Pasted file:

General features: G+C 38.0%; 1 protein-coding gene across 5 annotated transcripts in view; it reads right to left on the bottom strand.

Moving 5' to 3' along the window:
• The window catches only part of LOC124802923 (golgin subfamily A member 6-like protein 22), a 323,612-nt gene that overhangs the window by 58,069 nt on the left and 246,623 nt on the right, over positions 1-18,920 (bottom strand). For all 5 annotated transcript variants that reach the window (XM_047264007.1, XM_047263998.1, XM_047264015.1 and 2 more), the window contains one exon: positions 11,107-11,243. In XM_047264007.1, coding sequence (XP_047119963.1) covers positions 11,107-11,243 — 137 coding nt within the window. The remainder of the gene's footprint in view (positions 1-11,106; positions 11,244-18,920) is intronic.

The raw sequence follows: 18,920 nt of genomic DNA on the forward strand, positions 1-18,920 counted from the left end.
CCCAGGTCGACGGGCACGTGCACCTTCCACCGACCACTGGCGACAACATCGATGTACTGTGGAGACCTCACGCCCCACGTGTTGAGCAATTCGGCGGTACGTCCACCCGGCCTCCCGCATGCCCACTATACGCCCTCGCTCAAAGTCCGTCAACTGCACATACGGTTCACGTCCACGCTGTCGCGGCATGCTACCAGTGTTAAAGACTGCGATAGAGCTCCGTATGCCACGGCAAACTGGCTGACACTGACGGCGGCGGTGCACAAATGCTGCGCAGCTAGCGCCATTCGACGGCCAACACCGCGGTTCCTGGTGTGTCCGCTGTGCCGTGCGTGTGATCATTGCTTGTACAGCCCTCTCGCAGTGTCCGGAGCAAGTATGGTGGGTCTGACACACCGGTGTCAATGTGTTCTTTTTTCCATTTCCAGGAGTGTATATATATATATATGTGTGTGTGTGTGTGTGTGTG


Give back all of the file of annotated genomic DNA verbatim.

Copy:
General features: G+C 38.0%; 1 protein-coding gene across 5 annotated transcripts in view; it reads right to left on the bottom strand.

Moving 5' to 3' along the window:
• The window catches only part of LOC124802923 (golgin subfamily A member 6-like protein 22), a 323,612-nt gene that overhangs the window by 58,069 nt on the left and 246,623 nt on the right, over positions 1-18,920 (bottom strand). For all 5 annotated transcript variants that reach the window (XM_047264007.1, XM_047263998.1, XM_047264015.1 and 2 more), the window contains one exon: positions 11,107-11,243. In XM_047264007.1, coding sequence (XP_047119963.1) covers positions 11,107-11,243 — 137 coding nt within the window. The remainder of the gene's footprint in view (positions 1-11,106; positions 11,244-18,920) is intronic.

The raw sequence follows: 18,920 nt of genomic DNA on the forward strand, positions 1-18,920 counted from the left end.
CCCAGGTCGACGGGCACGTGCACCTTCCACCGACCACTGGCGACAACATCGATGTACTGTGGAGACCTCACGCCCCACGTGTTGAGCAATTCGGCGGTACGTCCACCCGGCCTCCCGCATGCCCACTATACGCCCTCGCTCAAAGTCCGTCAACTGCACATACGGTTCACGTCCACGCTGTCGCGGCATGCTACCAGTGTTAAAGACTGCGATAGAGCTCCGTATGCCACGGCAAACTGGCTGACACTGACGGCGGCGGTGCACAAATGCTGCGCAGCTAGCGCCATTCGACGGCCAACACCGCGGTTCCTGGTGTGTCCGCTGTGCCGTGCGTGTGATCATTGCTTGTACAGCCCTCTCGCAGTGTCCGGAGCAAGTATGGTGGGTCTGACACACCGGTGTCAATGTGTTCTTTTTTCCATTTCCAGGAGTGTATATATATATATATGTGTGTGTGTGTGTGTGTGTG